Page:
Fiona will match you with a loan of up to $100,000 based on your credit score, with a fixed interest rate as low as 3.84%. Your loan’s repayment plan can range from 24 to 84 months.
Let’s say you ran up $12,500 in debt on a store credit card with a punishing 22.99% interest rate. If you were to trade in that debt for an 84-month personal loan at 5% interest, you’d save $10,400 in interest.
Just think about how many early-bird breakfasts that will pay for when you retire.
Comparing rates on Fiona won’t hurt your credit score, so even if you’re just curious about your options it’s worth taking a look.
4. Ask this company to help you prioritize your bills
One of the hardest parts about saving for your retirement can be knowing what you should prioritize when it comes to paying your bills.
Everyone’s strategy for improving their credit score is different. For example, some people just do nothing and hope their scores will just work themselves out. This is not a good strategy. At all.
If you’re one of those people, or if you’re not exactly sure whether you’re on the right track, Credit Sesame can help.
Credit Sesame is a free service that will monitor your credit and give you personalized recommendations on which bills to pay off first and what other steps you can take to improve your credit score.
They’ll also make sure your credit isn’t being affected by mistakes in your credit report. You’d be surprised how often those can crop up — according to the Federal Trade Commission, one in five credit reports contains errors.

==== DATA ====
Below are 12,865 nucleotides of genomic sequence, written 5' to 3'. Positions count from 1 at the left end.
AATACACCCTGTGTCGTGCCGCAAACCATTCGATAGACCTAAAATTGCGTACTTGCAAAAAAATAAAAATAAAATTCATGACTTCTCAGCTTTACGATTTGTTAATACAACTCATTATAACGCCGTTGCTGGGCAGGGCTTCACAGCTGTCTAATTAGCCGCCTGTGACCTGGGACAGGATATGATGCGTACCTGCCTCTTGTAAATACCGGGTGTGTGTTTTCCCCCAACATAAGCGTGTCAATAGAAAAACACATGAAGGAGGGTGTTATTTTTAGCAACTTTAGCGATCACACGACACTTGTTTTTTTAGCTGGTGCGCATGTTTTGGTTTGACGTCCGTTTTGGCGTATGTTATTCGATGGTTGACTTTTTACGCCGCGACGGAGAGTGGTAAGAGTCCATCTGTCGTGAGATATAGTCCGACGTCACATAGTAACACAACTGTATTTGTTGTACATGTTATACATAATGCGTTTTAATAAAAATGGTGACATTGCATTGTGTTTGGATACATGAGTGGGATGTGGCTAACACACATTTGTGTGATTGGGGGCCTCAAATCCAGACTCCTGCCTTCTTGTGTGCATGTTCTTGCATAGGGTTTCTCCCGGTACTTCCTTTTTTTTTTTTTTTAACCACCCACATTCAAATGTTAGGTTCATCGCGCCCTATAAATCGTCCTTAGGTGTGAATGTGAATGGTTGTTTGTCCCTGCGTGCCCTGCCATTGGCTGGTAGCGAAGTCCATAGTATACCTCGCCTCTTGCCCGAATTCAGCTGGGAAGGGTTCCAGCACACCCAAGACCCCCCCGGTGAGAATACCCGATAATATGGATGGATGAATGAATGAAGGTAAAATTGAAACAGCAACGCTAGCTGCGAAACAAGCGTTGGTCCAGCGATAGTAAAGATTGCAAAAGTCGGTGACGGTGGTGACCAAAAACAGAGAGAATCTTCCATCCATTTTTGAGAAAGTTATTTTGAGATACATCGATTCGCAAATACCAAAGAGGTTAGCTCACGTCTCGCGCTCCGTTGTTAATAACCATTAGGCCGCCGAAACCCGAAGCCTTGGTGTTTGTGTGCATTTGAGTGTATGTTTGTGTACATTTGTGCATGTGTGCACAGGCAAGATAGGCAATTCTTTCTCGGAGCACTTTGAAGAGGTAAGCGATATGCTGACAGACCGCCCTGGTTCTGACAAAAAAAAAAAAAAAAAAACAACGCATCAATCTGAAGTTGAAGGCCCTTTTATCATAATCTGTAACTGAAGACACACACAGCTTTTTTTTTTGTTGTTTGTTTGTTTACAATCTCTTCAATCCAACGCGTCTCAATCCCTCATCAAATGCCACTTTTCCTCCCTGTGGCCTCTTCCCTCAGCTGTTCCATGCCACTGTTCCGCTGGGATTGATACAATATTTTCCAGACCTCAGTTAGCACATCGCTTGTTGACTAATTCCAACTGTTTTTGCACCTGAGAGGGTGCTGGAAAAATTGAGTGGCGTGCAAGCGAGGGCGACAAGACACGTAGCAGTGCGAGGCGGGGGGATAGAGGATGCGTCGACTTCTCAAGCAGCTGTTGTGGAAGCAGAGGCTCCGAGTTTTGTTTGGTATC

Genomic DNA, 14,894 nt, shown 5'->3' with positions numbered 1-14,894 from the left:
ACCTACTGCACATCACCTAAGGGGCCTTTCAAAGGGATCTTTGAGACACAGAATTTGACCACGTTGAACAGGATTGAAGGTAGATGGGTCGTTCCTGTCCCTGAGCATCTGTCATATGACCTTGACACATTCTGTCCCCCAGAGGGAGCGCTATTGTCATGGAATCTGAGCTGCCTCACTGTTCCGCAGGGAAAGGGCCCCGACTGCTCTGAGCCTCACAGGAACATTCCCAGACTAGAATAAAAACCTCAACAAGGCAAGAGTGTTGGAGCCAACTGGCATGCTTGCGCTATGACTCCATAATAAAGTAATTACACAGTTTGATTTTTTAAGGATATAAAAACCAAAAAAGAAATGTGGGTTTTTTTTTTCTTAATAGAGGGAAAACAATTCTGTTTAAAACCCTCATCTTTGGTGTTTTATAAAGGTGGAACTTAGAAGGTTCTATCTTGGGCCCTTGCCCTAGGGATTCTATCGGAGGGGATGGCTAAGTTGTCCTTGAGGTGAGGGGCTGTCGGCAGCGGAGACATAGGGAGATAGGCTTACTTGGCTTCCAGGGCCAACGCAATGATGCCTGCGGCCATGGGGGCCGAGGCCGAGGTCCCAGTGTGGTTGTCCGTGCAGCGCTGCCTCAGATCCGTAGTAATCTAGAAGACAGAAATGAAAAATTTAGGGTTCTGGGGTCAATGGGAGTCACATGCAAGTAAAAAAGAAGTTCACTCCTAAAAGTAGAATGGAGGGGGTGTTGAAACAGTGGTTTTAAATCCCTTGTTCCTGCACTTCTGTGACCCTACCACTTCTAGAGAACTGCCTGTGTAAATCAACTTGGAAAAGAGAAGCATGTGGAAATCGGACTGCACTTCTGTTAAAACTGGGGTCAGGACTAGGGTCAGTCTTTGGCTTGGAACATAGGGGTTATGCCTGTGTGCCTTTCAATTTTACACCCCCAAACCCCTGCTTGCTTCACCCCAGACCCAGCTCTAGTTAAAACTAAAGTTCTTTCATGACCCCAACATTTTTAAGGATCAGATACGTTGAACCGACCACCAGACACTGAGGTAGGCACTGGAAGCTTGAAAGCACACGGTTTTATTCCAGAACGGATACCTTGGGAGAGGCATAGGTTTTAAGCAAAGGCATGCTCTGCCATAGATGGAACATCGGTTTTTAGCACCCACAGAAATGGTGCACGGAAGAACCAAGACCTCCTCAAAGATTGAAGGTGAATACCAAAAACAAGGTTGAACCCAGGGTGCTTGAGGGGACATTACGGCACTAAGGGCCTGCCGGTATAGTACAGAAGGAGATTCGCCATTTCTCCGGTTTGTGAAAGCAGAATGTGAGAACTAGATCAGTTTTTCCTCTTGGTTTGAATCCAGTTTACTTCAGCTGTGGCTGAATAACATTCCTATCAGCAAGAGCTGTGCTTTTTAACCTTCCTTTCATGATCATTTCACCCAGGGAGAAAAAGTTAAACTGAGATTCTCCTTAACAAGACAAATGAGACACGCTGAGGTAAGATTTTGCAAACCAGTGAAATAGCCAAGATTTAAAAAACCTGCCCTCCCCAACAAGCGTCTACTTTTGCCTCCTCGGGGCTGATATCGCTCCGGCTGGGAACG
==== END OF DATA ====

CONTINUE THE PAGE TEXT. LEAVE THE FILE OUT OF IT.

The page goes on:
By finding and correcting credit errors, Credit Sesame may be able to boost your credit score by hundreds of points and make saving for your retirement a lot more manageable.
5. Stop overpaying for auto insurance
When you’re saving for retirement, every penny counts. So why are you overpaying for car insurance?
You should be shopping for car insurance rates at least twice a year. That’s right, every six months.
It may sound like an endeavor, but the savings will be worth it.
And with the help of a company like Assurance, comparing quotes from multiple insurance companies is a breeze. In just minutes you’ll know whether you’re getting the lowest rate possible, and which insurer you should switch to if you’re not.
6. Leave your family up to $1 million in life insurance
Making sure that you have enough stashed away for when you retire is one thing, but you also should think about what your family would do if you were taken from them by a serious accident or illness. It probably won’t happen anytime soon, but it’s smart to be prepared.
Taking out a life insurance policy is a great way to ensure that your family will be financially secure after you’re gone.
If you’re worried that setting up a life insurance policy will be time-consuming, pricey, and maybe even a bit awkward, don’t be. Quotacy lets you compare insurance rates without sharing your personal data.
In just minutes, Quotacy will give you three rates that are customized to your needs. Depending on your age and your home state, you can get an insurance policy offering $1 million in coverage for less than $7 a week. If that doesn’t give you peace of mind, nothing will.